The Chinese are concerned about the US-Western offensive and defensive military mobilisation in the region (including the arrival of US aircraft carriers). They believe that such mobilisation is not only related to supporting Israel in its war on Gaza, but also to controlling the regional environment in a way that prevents any force from intervening to support the Palestinian resistance.
In addition, it may be intended to exploit the situation to impose Western agendas on the region, including dominating energy sources and prices, especially in light of the significant restrictions imposed by the US and its allies on Russian oil.
It may be considered a direct threat to the Chinese economy that depends mainly on energy coming from the Middle East and Gulf oil, and it also threatens China’s projects and economic relations in the region.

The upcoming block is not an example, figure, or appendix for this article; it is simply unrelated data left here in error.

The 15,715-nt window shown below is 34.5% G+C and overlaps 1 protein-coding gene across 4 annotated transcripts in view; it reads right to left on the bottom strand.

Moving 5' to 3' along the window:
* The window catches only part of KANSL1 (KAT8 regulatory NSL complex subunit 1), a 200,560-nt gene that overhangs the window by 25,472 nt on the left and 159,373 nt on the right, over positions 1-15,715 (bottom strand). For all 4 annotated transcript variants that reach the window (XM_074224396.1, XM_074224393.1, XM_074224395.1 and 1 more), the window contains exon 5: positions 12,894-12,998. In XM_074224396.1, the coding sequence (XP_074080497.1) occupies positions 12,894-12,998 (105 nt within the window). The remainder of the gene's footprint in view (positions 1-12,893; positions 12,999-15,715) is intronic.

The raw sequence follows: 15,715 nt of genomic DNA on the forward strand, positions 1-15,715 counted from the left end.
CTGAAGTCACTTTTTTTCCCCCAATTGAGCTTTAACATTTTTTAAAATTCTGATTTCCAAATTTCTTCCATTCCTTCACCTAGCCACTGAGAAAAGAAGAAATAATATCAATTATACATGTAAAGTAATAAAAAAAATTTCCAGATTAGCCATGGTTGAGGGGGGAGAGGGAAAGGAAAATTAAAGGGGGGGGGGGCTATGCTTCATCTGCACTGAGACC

It may be in China’s interest to support the Palestinian resistance, even if only politically, and to perpetuate the exhaustion of the US in the region, to reduce Western pressure on East Asia. However, Chinese policy has so far distanced itself from direct intervention in regional conflicts and from direct entry into a conflict that has military dimensions, with Western powers.
This means that China will be very reluctant to do any move beyond the political and humanitarian support of the Palestinian people, and if it is forced, it will be in the near term indirectly, and through intermediary or third parties such as Syria and Iran. However, if the conflict is prolonged and Chinese interests are severely damaged, China may review its policies to protect its interests, including strengthening its military presence and supporting its allies and friends in the region.
Mohammad Makram Balawi is a Palestinian writer and academic based in Istanbul. He is the director general of League of Parliamentarians for alQuds (LP4Q) and
president of Asia Middle East Forum. Views expressed are the writer’s own.